Many of the systems required have been developed and already incorporated into air-to-air missiles, anti-tank missiles, etc e.g. electro-optic and electronic sensors, radars, lasers, etc. Not only these have to be adapted for anti-terrorist activity, they have also to be developed and produced in an economic manner. Some are basically protective materials e.g. material in bullet proof vests and vehicles, lighter material has to be produced in a cost-effective manner so that weight does not become an obstacle, particularly true in the protection of aircraft. Sophisticated use of software in advanced weapon systems can be crafted and converted for battlefield situations like the real-time identification of persons and/or systems used in an attack and the immediate means for countering these. Command and control systems are already in use in many countries like Pakistan need to quickly adapt to this to give senior commanders inherent capability to map out both enemy and friendly forces so as to have real-time monitoring of terrorists activity and provide the necessary coordination in pre-empting their moves. Electronic Intelligence (Elint) is already being used by armies in the battlefield, space technology is being applied in satellites and sensors in space and high-altitude drones. What was earmarked for strategic defence can be easily adapted to tactical anti-terrorist activity. However new technological capabilities will be required for a complete system that can afford simultaneous detection and identification at reasonable cost.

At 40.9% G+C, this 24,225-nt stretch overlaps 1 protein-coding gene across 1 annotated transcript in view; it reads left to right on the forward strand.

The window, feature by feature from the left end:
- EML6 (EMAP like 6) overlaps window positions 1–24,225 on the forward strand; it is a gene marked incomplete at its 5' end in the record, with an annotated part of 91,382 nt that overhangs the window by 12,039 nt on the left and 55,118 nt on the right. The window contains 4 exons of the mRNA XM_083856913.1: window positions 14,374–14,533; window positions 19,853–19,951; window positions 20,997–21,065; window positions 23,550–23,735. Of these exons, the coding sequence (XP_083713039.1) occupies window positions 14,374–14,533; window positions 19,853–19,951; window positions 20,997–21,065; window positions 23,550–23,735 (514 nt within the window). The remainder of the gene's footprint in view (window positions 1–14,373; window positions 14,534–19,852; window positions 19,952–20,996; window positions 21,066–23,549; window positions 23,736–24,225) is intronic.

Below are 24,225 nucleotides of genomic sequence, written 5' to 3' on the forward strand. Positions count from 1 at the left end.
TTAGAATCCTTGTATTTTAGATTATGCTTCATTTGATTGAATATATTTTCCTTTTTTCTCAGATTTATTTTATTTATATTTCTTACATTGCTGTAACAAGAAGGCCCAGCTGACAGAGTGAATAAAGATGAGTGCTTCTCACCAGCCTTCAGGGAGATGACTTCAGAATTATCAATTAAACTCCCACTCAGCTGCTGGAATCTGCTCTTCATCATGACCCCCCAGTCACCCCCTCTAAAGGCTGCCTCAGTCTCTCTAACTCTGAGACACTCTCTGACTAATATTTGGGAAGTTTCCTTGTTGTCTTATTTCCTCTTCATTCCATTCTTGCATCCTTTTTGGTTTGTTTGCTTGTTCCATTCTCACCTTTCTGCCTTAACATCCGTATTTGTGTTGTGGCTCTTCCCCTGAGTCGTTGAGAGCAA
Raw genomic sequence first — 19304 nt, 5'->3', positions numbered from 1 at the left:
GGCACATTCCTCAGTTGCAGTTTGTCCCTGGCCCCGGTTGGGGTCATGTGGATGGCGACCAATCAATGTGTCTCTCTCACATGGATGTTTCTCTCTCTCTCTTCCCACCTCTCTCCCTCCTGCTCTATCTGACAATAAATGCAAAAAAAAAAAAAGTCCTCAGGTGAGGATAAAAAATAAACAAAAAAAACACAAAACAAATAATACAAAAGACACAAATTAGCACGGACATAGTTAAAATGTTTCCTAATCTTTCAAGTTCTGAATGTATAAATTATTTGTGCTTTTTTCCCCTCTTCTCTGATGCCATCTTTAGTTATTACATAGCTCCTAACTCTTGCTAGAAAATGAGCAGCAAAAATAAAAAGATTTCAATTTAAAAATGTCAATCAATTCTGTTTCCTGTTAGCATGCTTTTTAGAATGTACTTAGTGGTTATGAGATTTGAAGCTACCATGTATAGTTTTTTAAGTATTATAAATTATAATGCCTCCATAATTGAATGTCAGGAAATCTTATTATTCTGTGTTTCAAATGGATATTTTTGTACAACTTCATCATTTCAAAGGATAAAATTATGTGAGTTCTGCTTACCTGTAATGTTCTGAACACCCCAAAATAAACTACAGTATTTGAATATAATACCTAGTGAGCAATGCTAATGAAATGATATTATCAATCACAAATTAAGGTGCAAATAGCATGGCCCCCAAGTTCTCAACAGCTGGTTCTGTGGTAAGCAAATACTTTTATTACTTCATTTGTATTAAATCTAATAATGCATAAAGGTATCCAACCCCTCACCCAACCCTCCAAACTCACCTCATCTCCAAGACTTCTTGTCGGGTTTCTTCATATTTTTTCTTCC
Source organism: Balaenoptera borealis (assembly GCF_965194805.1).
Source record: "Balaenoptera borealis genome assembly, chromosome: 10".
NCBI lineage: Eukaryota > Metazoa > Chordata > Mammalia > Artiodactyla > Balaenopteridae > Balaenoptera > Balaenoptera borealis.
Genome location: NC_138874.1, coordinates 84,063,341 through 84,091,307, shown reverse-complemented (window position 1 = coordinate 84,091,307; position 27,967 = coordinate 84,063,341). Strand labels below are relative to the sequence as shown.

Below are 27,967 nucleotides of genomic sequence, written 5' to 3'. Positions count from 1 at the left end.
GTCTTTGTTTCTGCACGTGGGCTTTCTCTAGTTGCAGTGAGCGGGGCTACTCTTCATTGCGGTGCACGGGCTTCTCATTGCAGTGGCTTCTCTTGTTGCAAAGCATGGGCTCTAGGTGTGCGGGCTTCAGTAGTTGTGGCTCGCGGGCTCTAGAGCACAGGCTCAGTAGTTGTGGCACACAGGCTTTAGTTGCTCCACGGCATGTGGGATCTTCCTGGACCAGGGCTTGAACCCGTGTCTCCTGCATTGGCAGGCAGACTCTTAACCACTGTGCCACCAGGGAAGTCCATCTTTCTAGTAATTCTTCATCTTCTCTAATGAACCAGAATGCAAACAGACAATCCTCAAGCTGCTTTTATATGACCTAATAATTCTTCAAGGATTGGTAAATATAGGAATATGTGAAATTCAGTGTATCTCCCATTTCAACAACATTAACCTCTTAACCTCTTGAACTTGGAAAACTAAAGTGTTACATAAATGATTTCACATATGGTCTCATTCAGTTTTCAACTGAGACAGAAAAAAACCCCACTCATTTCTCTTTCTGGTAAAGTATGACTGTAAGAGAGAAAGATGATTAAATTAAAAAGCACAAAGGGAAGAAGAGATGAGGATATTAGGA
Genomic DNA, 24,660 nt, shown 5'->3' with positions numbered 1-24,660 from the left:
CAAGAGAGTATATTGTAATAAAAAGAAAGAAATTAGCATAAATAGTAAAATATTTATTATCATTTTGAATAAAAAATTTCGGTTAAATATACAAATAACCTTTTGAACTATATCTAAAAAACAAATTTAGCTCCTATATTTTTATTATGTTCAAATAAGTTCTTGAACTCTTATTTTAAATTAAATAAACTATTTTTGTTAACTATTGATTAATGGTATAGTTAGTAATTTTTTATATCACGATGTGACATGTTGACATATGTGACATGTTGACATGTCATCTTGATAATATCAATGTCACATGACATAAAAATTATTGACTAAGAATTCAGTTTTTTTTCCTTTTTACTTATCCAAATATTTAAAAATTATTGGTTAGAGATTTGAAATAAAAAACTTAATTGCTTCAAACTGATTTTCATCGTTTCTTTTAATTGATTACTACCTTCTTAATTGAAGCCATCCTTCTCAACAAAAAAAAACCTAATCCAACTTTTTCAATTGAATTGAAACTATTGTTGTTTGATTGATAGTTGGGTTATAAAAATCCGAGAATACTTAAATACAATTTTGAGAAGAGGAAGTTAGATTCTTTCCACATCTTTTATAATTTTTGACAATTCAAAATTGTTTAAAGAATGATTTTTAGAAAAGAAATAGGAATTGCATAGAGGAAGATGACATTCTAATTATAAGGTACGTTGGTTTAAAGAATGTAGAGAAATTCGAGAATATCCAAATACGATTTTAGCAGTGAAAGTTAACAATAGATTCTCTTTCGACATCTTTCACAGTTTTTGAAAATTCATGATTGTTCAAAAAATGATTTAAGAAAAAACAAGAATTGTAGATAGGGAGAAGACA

Civilian aircraft are particularly vulnerable, we need to develop inexpensive sensors and integrate them into an effective early warning system, but even with this addition aircraft will continue to remain very indefensible against terrorist activity. Among the other things we need to do, data cross-referencing should incorporate the capability of voice and visual recognition. While this can be created with existing technology additional technological advances are required for cross-referencing with sensors for quick detection and identification of biological and chemical warfare materials.

What is immediately needed is viz (1) detection and identifying of explosives at some distance with a target for remote neutralization of the same, the “jammers” saved Gen Musharraf in the first assassination attempt in Dec 2004 (2) develop adequate intelligence capability to respond to not only to constant queries but update the requirements from the data available, a start has been made by having a Crisis Management Cell (CMC), their potential needs substantial upgrading (3) develop adequate defence of computer communications by homing in on critical national systems and pinpointing their weaknesses (4) coordinate and cooperate with world institutions like the UN, Interpol, etc for monitoring and preventing the use of non-conventional terrorist matter and (5) constant monitoring of nuclear facilities by techno-advanced technological means and stopping the clandestine shipping of fissile materials.

There are many ways fighting terrorism, while technology is obviously not the only means for waging a “war against terrorism”, technology can be used as effectively to curb this burgeoning menace.